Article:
This article on Demo Trading Account is the opinion of Optimus Futures
Newer traders almost always start off with a demo trading account to get their feet wet in the world of futures. While testing out a broker’s platform through a demo is a critical step towards mastering a given platform, it is NOT a way to practice the markets.
A testament to this misguided notion are the hundreds of newbie traders who get stuck trading in “demo” mode for years, only to realize, upon “perfecting” their trading technique, that their skills honed in a simulated environment, yielded negative returns in a live market.
Long periods of demo trading may be much more detrimental than beneficial to your success when it comes to trading the markets. Below are five reasons we stand against long periods of demo trading, particularly for brand new traders.
The real challenge in evolving as a successful trader is to be able to make sound trading decisions while handling the emotional intensity of taking risks while putting your hard-earned money on the line. There is absolutely no way to replicate that trading environment in a simulated environment.
Some traders try to go around this hurdle by setting objective trade goals, beyond which they ‘graduate’ to a live trading account. For instance, you may think, “If I am able to trade in a disciplined manner and reach a certain demo profit level, I can then begin trading live”. Nope. It doesn’t work that way.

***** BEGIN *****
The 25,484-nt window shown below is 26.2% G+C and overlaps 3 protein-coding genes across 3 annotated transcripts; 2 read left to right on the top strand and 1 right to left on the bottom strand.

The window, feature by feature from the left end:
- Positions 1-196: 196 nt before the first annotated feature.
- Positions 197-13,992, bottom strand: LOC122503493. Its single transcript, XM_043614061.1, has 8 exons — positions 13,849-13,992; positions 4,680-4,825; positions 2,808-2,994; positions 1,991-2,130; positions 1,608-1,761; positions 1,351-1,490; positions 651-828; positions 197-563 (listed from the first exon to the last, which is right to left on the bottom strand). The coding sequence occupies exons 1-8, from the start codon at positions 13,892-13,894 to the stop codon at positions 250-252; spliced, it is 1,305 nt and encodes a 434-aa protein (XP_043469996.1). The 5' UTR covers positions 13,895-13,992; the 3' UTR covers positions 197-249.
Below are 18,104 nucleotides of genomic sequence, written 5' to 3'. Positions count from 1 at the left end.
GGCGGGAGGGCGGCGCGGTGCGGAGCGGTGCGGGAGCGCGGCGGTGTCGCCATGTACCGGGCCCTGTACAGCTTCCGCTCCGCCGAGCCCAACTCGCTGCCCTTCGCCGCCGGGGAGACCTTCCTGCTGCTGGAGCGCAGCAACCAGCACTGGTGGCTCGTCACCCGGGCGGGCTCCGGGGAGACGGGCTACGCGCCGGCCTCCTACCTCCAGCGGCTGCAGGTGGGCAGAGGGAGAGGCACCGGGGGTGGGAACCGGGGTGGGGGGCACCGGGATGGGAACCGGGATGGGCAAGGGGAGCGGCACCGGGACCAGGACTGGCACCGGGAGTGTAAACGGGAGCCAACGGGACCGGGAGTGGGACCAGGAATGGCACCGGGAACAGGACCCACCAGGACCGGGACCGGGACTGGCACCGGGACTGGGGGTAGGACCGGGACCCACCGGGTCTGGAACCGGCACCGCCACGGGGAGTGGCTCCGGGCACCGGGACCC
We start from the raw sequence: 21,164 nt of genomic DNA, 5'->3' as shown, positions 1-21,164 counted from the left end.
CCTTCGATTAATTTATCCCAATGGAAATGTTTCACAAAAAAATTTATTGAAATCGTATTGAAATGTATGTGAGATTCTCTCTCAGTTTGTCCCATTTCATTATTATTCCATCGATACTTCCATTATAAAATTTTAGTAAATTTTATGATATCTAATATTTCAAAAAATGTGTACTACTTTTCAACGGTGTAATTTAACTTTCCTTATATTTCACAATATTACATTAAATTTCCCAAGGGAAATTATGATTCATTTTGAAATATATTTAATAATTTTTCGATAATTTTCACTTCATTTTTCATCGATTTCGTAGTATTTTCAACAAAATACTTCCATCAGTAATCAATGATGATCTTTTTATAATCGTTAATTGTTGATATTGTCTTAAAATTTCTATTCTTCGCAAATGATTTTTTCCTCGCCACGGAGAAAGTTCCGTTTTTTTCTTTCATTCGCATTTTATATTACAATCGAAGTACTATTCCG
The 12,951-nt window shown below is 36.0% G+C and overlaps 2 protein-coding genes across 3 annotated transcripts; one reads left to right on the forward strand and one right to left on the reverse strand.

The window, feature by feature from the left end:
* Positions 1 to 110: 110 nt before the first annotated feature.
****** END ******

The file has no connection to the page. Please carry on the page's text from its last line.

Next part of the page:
Without real money on the line, you will never know what it actually feels like to trade live. And we’re just talking about emotions. Actual trading performance (whether your system works or not) is another matter altogether.
Many traders wrongly believe that paper trading success is the first step in a new trader’s journey. But if you think about it more clearly, a prolonged demo trading phase can hold you back. You are stuck in the early phase of a so-called learning curve that is based on a “fake” market.
Remember, demos are meant for you to learn and get familiar with trading platforms, not for practicing live markets. If you think otherwise, you may be wasting time mastering a simulation that may bear no significant connection to a real market. And if you get pleasure from making profits in a simulated market, know that your profits are as correlated to your live account as Monopoly (board game) is to your real bank account. There’s no connection.
Worst case scenario, your demo trading doesn’t work out. Now you’re back to square one but in a demo environment. In a live environment, tweaking your trading technique might actually make a difference in terms of real learning, real trading, and eventually, real profits (and losses).
No Platform to Develop Sound Money Management Skills
Understanding risk in trading is often not as simple as reading a good book on money management or trading psychology. Far from it. Most of it is learned on the job, hands-on, guzzling grit, making painful mistakes, having real skin in the game and getting financially flayed.
If a trade suddenly spikes in the opposite direction, your response in effect and action might vary dramatically in a live versus a demo trading account. While in demo mode, you might still feel somewhat disconnected, whereas, in live mode, you’d be near panic, especially if you had thousands of dollars on the line.
Real money on the line makes you pay attention. Period. So does real growth. And more so, real loss. You can’t replicate this kind of emotional and cognitive intensity in a paper trading account. And you can’t afford to bring this lax demo-forged mindset to a live trading scenario.